Leopard complex (LP) appaloosa color pattern Base color any any Modified with LPLP, LPlp lplp Result appaloosa no change The appaloosa color pattern is a combination of spotting and/or diffuse roaning, which usually is fairly symmetrical on the horse’s body.
Appaloosa color patterns are found worldwide in various breeds of horses and ponies.
Until recently, the inheritance of the pattern was unknown, but gene mapping of the horse genome has greatly increased the understanding of this color pattern.
The gene responsible for the appaloosa pattern is termed the leopard complex (LP).
The “complex” portion of the term is to include all types of appaloosa patterns that are not leopard.
It is believed that LP functions as a dominant gene to cause the appaloosa coat pattern, along with other appaloosa characteristics such as mottled skin, white sclera, and vertically striped hooves.
To have the color pattern, the horse must have an LP gene.
However, modifying genes may influence the expression of the LP gene; therefore, a horse that has minimal white modifying genes may not exhibit the LP gene.
To further confuse the issue, many researchers have hypothesized that the LP gene may act as an incomplete dominant gene.
That is, a horse that inherits an LP from both parents (LPLP) will exhibit more white than the heterozygous horse (LPlp), which only receives the dominant form of the gene from one parent.
Horses that are homozygous dominant are few-spot leopards, while heterozygous horses are leopard, blanket, varnish roan, snowflake, and frosted patterns.
In this publication, the genes that control color are discussed individually, and prominent breeds exhibiting a particular color pattern are given.
However, it is important to realize that all horses have a pair of genes for every color gene discussed and many that are not discussed.
For example, a chestnut horse would have the color genotype of ee dd CC gg ww zz toto oo lplp rnrn.
Genetic tests for some color genes exist.
For example, a test can be done to determine whether an animal is homozygous or heterozygous for the black gene. effect of each gene is small.
At the same time, the environmental effects are high for quantitative traits.
This combination tends to blur the distinction between phenotypic classes.
One horse may look better than its genetic makeup would indicate because it has been in a good environment, while another may look worse than its genetic makeup would indicate because it has been in a bad environment.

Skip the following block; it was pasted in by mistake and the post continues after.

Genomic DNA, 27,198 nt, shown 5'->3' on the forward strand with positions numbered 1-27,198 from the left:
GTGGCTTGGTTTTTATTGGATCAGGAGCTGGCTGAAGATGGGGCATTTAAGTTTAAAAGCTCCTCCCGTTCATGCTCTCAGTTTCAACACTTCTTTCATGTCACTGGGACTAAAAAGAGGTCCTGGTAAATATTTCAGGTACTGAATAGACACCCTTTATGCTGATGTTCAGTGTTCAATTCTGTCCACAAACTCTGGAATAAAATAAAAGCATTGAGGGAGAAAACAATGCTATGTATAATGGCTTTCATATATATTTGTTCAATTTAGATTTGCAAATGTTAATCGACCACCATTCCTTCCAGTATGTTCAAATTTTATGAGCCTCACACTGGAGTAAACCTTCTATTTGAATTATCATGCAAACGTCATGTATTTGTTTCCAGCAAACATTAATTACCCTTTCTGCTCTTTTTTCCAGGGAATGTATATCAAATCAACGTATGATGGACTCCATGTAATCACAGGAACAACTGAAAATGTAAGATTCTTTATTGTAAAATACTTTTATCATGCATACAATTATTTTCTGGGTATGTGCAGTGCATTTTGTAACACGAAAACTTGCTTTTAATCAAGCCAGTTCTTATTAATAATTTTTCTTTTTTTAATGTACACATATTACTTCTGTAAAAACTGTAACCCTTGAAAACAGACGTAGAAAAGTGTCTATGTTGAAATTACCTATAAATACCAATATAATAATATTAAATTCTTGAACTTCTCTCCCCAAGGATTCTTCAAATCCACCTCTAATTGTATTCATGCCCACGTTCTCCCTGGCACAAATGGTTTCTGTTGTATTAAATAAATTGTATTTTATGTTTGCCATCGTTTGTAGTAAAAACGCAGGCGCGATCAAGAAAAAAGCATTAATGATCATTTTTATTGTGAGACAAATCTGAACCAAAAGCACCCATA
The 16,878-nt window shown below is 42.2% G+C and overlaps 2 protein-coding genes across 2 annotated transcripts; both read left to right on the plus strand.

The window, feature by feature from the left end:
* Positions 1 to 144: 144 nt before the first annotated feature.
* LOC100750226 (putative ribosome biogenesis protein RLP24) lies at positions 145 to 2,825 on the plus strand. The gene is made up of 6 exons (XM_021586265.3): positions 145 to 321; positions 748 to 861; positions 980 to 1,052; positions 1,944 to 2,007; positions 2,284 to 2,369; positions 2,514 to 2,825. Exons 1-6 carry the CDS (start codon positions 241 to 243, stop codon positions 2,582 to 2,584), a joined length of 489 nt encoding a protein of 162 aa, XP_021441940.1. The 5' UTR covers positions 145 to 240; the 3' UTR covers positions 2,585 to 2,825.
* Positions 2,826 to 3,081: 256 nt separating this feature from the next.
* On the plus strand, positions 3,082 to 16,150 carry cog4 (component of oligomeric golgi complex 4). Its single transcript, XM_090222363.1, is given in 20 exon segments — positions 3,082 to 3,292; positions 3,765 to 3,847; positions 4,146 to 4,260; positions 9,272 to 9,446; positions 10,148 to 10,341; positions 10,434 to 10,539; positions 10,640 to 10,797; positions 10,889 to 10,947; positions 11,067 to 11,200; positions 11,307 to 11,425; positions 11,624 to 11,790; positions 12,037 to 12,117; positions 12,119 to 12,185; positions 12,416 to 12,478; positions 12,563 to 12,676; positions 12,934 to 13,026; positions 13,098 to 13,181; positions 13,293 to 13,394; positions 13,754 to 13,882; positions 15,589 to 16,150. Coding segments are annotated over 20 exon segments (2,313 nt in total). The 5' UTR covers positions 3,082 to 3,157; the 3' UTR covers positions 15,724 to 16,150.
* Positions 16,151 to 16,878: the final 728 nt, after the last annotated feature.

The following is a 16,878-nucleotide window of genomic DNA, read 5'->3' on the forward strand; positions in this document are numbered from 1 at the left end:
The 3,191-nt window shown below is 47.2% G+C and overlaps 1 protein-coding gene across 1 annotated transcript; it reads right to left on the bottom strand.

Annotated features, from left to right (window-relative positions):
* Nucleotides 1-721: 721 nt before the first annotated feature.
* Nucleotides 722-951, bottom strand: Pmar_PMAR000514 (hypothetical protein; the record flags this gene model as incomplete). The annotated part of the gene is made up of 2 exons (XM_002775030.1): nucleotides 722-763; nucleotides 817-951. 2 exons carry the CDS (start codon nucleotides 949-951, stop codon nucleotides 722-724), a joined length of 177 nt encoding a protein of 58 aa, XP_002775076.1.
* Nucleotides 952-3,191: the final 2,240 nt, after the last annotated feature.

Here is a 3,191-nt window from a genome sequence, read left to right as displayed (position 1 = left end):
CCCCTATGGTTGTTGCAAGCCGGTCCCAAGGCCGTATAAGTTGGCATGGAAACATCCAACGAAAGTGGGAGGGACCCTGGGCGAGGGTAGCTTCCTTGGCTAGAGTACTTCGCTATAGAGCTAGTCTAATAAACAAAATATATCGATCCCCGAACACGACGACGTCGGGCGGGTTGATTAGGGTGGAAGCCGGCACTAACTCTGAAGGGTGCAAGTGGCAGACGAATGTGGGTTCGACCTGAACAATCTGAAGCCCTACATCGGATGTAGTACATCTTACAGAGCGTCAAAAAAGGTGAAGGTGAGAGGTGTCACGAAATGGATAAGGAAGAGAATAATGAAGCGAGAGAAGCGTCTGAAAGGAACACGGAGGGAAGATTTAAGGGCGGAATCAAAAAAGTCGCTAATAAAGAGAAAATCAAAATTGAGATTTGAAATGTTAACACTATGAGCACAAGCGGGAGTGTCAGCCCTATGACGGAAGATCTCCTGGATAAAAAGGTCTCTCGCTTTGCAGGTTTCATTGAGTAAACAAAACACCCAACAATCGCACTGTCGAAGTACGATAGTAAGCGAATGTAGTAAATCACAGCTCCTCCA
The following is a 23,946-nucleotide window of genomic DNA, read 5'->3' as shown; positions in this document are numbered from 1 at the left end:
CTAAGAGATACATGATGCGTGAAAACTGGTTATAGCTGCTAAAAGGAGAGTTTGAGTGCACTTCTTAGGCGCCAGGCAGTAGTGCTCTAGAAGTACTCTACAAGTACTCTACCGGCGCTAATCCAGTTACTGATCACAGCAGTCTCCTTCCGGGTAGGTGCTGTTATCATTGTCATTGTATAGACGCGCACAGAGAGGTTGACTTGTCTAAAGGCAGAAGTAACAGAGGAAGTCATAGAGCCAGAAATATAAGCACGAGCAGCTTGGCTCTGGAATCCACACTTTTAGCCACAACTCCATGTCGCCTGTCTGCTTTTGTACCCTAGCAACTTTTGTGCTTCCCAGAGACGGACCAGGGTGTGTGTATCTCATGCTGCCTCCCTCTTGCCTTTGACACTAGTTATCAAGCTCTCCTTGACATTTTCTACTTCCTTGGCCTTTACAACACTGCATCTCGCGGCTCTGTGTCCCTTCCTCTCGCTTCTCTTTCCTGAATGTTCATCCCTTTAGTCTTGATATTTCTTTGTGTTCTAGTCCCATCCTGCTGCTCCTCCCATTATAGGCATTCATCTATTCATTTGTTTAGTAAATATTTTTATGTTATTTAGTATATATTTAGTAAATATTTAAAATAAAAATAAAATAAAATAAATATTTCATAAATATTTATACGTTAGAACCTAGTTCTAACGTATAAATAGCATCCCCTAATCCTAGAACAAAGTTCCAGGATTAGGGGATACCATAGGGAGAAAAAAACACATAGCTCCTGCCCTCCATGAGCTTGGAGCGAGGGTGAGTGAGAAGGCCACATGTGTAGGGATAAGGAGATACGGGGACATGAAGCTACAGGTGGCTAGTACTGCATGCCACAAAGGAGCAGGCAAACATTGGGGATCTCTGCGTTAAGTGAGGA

As a result, when selecting breeding animals, we may choose a horse with a good phenotype due to a superior environment which, in reality, may or may not have the genotype we desire.
Similarly, we may pass up a horse because its phenotype is undesirable due to a poor environment, while its genotype actually may be highly desirable for a specific breeding goal.
In other words, the best performers may not always have the most desirable genes, and environmental factors can enhance or mask genetic effects.
Unfortunately, many of our economically important traits for horses are quantitative traits.
Performance traits, such as racing speed, jumping ability, and cutting ability, are all quantitative traits, and evaluation of performance usually has a combination of objective (such as speed and jump height) and subjective (such as conformation and disposition) measurements.
Animal breeders have a variety of formulas for predicting genetic change through breeding.
These formulas take into account a variety of factors that influence genetic change.
A simple formula is as follows: yearly genetic change = heritability × selection differential generation interval The Quandary with Quantitative Traits Quantitative traits often result from additive gene action.
That is, many genes affect the trait, and the Some horse traits have been investigated to the extent that scientists have estimated the heritability of that trait.
A highly heritable trait generally means that horse breeders can make more accurate selection decisions about that trait and can more rapidly influence the amount of genetic change with their decisions.
Heritability estimates for various horse performance traits range from 0.04 (cow sense) to 0.63 (wither height).
Different populations of horses may show different heritability estimates for the same trait because their genetic and environmental backgrounds are different.
For example, if the population studied is an elite group of horses performing at the top level of competition, these horses probably would be more similar in environment and genetics than a group of horses performing at the local or regional level of the same sport.
To use an example from color genetics, if all horses in a population are chestnut, there is little chance of producing a black.